It is with profound sadness that I request you to join the Johnnite family in mourning the passing away of Dr G.N. Reddy, FRCP, early this morning. He was 82, and had been battling Progressive Supranuclear Palsy for the past few years.
Dr G.N. Reddy was Professor & Head of the Department of Medicine at St. John's till 1981. A passionate teacher, all of us who had the fortune of learning under him will remember his punctuality, impeccable bedside manners, commitment to teaching and empathy for patients. It was the usual sight for students to find him at a patient's bedside at 08.25 sharp for a clinic that was to start at 08.30. Clinics were 3 hours, and Tutorials were 2 hours long - every time, and no compromise. He would have take great pains to explain the patient that he/she would be examined several times, and he would have every student examine the patient until the sign had been picked-up.
Cardiology was a putative speciality those days, and he painstakingly demonstrated signs, murmurs, clicks and thrills. He had equipped himself with ECG's of various conditions, and these would be the first introduction to electrocardiography for all of us. The crowning event of every batch's first medicine posting in his unit would come when he would assemble a big brown box and have us listen to the various cardiac sounds and murmurs - those were the days of the phonocardiogram, and ECHOCARDIOGRAPHY was a decade away.
His etiquette and ethics wee exemplary. Rounds would start in the general ward, and time was of no consequence for finishing the same. The Muniammas and the Krishnappas of the world got as much of his attention as the well turned out elite of Bangalore - of whom most would be his patients. SHO's in the CCU in St. Martha's will remember him for the promptness with which he would arrive in the middle of the night to attend to a patient on their call - he would come in his suit even at that hour. Not once had he shown annoyance with the SHO - even when the call was a consequence of the resident's anxiety or inexperience rather than of the patient's seriousness. An the next morning, he would be ready for his clinics - you guessed right, at 08.25!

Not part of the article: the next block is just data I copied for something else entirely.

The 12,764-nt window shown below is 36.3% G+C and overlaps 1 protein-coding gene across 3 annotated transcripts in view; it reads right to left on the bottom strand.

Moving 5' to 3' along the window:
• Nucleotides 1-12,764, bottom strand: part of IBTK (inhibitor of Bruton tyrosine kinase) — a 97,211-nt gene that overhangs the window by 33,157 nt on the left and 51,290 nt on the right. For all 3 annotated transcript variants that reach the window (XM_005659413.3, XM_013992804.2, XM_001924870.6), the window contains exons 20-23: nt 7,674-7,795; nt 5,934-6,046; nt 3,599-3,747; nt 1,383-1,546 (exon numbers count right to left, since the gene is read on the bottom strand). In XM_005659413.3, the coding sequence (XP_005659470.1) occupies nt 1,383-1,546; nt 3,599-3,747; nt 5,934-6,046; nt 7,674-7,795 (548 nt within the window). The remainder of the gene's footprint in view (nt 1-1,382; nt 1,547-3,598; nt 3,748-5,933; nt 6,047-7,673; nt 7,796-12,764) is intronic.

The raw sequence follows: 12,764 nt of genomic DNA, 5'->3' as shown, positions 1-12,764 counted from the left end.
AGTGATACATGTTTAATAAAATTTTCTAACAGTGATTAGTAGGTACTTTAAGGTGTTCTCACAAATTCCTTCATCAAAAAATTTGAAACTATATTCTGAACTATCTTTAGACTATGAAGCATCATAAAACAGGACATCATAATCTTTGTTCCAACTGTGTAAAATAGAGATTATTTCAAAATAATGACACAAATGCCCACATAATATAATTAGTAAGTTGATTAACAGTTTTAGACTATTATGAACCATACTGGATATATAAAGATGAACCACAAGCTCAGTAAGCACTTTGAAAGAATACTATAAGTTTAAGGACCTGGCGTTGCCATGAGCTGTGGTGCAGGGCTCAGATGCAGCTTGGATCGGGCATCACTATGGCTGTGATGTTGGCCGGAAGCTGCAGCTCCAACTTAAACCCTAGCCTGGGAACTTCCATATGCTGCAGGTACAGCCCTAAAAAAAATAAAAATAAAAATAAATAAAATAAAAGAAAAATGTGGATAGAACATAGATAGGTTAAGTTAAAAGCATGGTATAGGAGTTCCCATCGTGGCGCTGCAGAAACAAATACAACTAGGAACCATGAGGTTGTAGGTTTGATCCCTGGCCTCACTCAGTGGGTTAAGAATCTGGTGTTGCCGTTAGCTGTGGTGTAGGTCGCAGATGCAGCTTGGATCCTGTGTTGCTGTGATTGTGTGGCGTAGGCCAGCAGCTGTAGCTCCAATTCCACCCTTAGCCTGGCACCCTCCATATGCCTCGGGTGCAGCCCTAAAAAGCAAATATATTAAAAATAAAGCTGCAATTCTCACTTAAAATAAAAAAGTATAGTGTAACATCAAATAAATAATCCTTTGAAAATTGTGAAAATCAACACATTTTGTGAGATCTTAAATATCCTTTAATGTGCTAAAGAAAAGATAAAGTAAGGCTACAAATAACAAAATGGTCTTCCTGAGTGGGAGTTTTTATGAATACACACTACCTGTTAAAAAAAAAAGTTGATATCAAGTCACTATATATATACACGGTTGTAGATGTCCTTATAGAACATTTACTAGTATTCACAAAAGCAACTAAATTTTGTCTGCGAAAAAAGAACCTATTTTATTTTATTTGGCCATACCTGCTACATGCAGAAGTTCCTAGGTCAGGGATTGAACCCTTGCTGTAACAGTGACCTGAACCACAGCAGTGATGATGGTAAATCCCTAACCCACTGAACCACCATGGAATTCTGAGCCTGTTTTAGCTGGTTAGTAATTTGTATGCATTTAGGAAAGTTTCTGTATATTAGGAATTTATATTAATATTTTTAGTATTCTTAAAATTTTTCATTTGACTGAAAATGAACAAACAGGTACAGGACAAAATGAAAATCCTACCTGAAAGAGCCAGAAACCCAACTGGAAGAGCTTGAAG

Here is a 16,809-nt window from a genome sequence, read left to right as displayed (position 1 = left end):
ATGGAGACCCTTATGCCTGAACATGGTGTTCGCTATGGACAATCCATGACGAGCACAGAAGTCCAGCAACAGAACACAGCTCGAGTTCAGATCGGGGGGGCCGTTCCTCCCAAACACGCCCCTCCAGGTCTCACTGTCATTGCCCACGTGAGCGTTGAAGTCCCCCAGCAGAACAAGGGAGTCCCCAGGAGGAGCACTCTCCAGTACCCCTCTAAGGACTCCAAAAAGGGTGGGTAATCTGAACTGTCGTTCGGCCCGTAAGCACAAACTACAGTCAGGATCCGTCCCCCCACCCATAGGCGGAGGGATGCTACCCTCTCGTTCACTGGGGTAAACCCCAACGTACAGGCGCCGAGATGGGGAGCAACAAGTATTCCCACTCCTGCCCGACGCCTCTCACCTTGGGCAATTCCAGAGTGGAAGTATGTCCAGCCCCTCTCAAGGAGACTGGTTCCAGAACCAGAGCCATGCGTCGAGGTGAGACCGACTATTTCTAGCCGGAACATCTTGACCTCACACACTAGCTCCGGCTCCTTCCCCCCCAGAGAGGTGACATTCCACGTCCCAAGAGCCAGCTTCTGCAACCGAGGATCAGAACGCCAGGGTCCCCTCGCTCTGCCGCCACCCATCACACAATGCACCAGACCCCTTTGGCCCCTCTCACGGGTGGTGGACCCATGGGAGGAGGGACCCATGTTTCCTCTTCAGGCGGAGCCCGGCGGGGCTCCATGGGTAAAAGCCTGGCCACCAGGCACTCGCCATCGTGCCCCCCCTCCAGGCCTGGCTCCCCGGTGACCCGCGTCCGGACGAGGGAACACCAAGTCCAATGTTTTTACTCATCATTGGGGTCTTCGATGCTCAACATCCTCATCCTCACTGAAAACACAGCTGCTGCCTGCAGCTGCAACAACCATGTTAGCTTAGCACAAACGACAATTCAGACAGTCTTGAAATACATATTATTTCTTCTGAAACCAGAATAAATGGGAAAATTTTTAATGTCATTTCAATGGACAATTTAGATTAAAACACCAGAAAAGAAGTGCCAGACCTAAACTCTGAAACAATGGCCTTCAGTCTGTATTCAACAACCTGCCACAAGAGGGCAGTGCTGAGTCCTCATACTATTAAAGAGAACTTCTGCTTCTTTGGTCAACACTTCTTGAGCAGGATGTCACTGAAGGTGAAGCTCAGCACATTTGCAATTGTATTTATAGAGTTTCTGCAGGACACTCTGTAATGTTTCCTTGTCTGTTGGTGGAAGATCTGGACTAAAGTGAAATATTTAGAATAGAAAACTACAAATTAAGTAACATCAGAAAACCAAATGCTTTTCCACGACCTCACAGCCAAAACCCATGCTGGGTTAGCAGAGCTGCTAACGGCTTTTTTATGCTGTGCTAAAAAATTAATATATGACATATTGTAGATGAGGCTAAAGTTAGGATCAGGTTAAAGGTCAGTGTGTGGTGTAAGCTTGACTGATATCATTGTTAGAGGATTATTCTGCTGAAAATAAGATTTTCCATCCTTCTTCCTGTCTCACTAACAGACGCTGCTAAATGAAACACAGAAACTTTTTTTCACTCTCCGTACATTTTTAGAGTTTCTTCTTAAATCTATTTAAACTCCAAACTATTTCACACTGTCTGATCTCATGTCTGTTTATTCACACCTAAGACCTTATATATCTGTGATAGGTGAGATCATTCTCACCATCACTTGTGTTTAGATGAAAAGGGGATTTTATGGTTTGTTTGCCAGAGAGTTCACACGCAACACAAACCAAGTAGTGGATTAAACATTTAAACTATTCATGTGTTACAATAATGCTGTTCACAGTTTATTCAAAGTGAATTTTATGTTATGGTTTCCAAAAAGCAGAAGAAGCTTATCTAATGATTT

He was personal physician to the Chief Minister and Governor, a member of the University Senate and Academic Council. He was examiner to several universities, and an Advisor to the Governor.
As an internal examiner, his ability to bully the external into being considerate to his students was legendary - the most common "line" being ".....da da da da.....how can you fail my best student in the last 5 years I say...." leaving the external with no choice but to agree.
The love he had for the students of St. John's survived the turbulent saga of his final months in St. John's - he and the management had developed irreconcilable differences. By the time he came as examiner for the last time, he had already demitted office in St. John's. But he gave the Batch of 1976 a 100% pass in Medicine at the University exams.
There was a reconciliation of sorts with St. John's many years later, but for all his students he remained the one reference point for professionalism, bedside etiquette, medical ethics and commitment to teaching. The first 14 batches will always have a special place in their hearts for "G.N.R".
Let us pray for his repose.
Dear batch mates
received a telephone call from dr prem jayarajan informing me of the
passing away of our prof of medicine, Dr G N Reddy, in the early hours of this morning.
i do not know the final cause of the demise, but we did know that he had been
suffering from alzhimers and parkinsons for the past couple of years.
may his soul rest in peace.
i request any 1 of U to please write a tribute to this departed soul.
c s rajan